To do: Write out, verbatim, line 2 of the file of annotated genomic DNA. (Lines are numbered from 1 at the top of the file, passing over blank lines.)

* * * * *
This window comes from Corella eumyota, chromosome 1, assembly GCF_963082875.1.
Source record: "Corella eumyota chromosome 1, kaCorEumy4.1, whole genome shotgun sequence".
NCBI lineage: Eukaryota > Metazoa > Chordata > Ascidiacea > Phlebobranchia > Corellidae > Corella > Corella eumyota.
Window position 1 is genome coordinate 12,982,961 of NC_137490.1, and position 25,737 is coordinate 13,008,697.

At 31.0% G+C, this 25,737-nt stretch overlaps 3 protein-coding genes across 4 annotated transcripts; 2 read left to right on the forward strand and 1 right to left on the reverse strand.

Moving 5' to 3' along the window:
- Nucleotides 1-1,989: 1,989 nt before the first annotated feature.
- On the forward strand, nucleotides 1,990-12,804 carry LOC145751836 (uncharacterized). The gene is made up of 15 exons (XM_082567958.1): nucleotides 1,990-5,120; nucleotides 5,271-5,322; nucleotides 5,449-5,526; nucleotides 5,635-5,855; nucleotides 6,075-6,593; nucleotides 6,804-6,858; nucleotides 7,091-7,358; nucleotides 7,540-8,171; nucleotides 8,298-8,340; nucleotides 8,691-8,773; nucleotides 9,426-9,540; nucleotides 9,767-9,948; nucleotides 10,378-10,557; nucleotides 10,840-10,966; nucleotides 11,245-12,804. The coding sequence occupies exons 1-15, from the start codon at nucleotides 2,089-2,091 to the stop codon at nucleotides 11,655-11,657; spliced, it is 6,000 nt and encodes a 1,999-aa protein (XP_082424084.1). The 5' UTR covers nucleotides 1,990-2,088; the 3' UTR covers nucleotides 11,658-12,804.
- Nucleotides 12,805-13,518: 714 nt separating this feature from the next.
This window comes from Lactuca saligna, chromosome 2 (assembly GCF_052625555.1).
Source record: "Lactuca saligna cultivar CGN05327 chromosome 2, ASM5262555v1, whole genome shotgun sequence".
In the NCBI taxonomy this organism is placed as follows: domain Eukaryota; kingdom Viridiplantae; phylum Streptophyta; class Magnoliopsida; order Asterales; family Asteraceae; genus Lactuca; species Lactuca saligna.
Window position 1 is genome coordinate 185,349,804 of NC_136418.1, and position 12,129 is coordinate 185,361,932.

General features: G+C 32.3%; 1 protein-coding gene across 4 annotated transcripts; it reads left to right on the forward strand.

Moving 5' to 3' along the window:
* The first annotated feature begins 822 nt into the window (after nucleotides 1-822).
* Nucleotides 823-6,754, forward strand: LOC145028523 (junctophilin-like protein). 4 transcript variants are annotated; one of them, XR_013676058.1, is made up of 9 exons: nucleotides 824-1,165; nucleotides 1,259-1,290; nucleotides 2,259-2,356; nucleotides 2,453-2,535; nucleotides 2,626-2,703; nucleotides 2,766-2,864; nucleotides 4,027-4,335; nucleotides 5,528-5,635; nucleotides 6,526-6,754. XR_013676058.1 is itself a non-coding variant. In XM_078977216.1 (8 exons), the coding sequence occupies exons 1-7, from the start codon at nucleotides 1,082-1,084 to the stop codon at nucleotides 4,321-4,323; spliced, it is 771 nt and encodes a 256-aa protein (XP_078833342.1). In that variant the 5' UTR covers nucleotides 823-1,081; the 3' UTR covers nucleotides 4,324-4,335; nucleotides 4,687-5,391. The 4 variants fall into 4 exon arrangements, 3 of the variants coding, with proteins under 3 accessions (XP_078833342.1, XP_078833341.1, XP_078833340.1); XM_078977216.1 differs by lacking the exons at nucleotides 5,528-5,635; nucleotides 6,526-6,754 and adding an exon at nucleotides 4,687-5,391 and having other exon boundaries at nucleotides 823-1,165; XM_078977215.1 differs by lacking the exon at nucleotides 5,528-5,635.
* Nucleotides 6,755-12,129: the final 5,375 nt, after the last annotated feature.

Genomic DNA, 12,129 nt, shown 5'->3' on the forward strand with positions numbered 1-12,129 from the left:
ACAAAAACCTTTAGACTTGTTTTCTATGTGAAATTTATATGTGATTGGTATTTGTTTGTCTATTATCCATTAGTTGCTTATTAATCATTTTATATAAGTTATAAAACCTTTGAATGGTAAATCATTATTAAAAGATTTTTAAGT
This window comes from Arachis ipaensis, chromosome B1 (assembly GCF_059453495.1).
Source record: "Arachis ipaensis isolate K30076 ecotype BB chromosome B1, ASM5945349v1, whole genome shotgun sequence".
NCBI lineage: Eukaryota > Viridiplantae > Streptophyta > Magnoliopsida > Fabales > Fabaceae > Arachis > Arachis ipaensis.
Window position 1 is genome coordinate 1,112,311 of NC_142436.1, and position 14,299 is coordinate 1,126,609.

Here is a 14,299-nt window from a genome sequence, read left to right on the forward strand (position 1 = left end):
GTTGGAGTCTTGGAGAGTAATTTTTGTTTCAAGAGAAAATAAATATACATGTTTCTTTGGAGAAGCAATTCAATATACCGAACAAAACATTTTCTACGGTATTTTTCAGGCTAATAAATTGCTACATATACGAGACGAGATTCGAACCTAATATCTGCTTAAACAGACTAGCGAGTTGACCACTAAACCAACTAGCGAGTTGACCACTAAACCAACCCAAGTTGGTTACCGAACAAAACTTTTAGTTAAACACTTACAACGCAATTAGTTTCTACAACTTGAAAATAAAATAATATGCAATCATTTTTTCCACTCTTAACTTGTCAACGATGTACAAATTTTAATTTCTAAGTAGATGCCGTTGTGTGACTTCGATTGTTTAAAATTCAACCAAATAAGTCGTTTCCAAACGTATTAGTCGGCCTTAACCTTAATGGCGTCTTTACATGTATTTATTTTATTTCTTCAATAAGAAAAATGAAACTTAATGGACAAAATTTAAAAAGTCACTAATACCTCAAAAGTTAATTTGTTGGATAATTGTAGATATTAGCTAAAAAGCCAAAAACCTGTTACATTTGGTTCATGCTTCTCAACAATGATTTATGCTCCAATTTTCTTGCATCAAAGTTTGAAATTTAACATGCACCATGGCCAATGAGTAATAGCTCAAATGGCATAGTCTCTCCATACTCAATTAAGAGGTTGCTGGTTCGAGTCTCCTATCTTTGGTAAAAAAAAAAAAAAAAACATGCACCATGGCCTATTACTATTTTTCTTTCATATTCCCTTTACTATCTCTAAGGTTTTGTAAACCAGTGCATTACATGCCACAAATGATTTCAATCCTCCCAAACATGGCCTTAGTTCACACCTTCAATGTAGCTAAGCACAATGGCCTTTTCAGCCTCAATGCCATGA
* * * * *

Source record: "Corella eumyota chromosome 1, kaCorEumy4.1, whole genome shotgun sequence".